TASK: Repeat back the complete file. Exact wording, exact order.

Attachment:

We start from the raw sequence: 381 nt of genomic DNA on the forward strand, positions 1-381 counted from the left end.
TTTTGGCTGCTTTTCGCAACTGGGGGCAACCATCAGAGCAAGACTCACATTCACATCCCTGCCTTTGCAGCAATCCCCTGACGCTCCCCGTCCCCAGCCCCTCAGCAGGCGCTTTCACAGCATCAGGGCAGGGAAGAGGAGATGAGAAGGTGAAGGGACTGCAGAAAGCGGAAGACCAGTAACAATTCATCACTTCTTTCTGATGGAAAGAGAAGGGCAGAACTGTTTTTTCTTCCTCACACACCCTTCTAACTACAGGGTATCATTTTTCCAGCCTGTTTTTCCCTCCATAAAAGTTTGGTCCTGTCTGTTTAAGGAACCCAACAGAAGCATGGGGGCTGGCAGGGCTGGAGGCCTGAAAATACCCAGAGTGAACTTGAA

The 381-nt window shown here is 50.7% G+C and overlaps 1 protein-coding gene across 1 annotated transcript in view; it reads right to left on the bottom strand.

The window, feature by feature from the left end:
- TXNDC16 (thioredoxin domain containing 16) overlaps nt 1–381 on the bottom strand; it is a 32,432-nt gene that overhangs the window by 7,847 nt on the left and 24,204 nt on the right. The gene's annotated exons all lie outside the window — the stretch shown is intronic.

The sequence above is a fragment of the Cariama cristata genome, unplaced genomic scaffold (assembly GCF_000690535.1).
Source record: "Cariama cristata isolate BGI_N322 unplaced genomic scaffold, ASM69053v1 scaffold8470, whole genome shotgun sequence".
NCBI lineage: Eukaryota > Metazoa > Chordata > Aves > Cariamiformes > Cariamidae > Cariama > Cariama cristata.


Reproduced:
We start from the raw sequence: 381 nt of genomic DNA on the forward strand, positions 1-381 counted from the left end.
TTTTGGCTGCTTTTCGCAACTGGGGGCAACCATCAGAGCAAGACTCACATTCACATCCCTGCCTTTGCAGCAATCCCCTGACGCTCCCCGTCCCCAGCCCCTCAGCAGGCGCTTTCACAGCATCAGGGCAGGGAAGAGGAGATGAGAAGGTGAAGGGACTGCAGAAAGCGGAAGACCAGTAACAATTCATCACTTCTTTCTGATGGAAAGAGAAGGGCAGAACTGTTTTTTCTTCCTCACACACCCTTCTAACTACAGGGTATCATTTTTCCAGCCTGTTTTTCCCTCCATAAAAGTTTGGTCCTGTCTGTTTAAGGAACCCAACAGAAGCATGGGGGCTGGCAGGGCTGGAGGCCTGAAAATACCCAGAGTGAACTTGAA

The 381-nt window shown here is 50.7% G+C and overlaps 1 protein-coding gene across 1 annotated transcript in view; it reads right to left on the bottom strand.

The window, feature by feature from the left end:
- TXNDC16 (thioredoxin domain containing 16) overlaps nt 1–381 on the bottom strand; it is a 32,432-nt gene that overhangs the window by 7,847 nt on the left and 24,204 nt on the right. The gene's annotated exons all lie outside the window — the stretch shown is intronic.

The sequence above is a fragment of the Cariama cristata genome, unplaced genomic scaffold (assembly GCF_000690535.1).
Source record: "Cariama cristata isolate BGI_N322 unplaced genomic scaffold, ASM69053v1 scaffold8470, whole genome shotgun sequence".
NCBI lineage: Eukaryota > Metazoa > Chordata > Aves > Cariamiformes > Cariamidae > Cariama > Cariama cristata.